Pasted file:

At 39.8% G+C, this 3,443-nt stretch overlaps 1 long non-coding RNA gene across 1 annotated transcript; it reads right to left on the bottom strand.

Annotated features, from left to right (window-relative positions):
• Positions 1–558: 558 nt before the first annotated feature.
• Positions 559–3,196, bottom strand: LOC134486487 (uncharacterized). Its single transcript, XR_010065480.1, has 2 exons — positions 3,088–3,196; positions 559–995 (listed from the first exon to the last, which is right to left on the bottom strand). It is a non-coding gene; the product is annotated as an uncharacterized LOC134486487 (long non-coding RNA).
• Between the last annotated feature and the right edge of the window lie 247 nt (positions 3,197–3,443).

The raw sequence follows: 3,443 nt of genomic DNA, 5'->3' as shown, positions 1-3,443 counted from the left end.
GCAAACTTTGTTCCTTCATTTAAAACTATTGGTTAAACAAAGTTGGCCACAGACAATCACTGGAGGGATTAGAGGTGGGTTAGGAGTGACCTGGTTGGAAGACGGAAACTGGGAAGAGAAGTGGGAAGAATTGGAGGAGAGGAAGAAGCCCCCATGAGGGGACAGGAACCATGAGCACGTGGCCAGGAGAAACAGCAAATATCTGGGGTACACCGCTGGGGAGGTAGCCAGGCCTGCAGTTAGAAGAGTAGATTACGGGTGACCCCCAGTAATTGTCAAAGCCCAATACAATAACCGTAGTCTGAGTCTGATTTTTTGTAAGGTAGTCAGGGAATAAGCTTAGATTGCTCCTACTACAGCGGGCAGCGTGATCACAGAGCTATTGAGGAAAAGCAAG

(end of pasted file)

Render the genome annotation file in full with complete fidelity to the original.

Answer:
At 39.8% G+C, this 3,443-nt stretch overlaps 1 long non-coding RNA gene across 1 annotated transcript; it reads right to left on the bottom strand.

Annotated features, from left to right (window-relative positions):
• Positions 1–558: 558 nt before the first annotated feature.
• Positions 559–3,196, bottom strand: LOC134486487 (uncharacterized). Its single transcript, XR_010065480.1, has 2 exons — positions 3,088–3,196; positions 559–995 (listed from the first exon to the last, which is right to left on the bottom strand). It is a non-coding gene; the product is annotated as an uncharacterized LOC134486487 (long non-coding RNA).
• Between the last annotated feature and the right edge of the window lie 247 nt (positions 3,197–3,443).

The raw sequence follows: 3,443 nt of genomic DNA, 5'->3' as shown, positions 1-3,443 counted from the left end.
GCAAACTTTGTTCCTTCATTTAAAACTATTGGTTAAACAAAGTTGGCCACAGACAATCACTGGAGGGATTAGAGGTGGGTTAGGAGTGACCTGGTTGGAAGACGGAAACTGGGAAGAGAAGTGGGAAGAATTGGAGGAGAGGAAGAAGCCCCCATGAGGGGACAGGAACCATGAGCACGTGGCCAGGAGAAACAGCAAATATCTGGGGTACACCGCTGGGGAGGTAGCCAGGCCTGCAGTTAGAAGAGTAGATTACGGGTGACCCCCAGTAATTGTCAAAGCCCAATACAATAACCGTAGTCTGAGTCTGATTTTTTGTAAGGTAGTCAGGGAATAAGCTTAGATTGCTCCTACTACAGCGGGCAGCGTGATCACAGAGCTATTGAGGAAAAGCAAG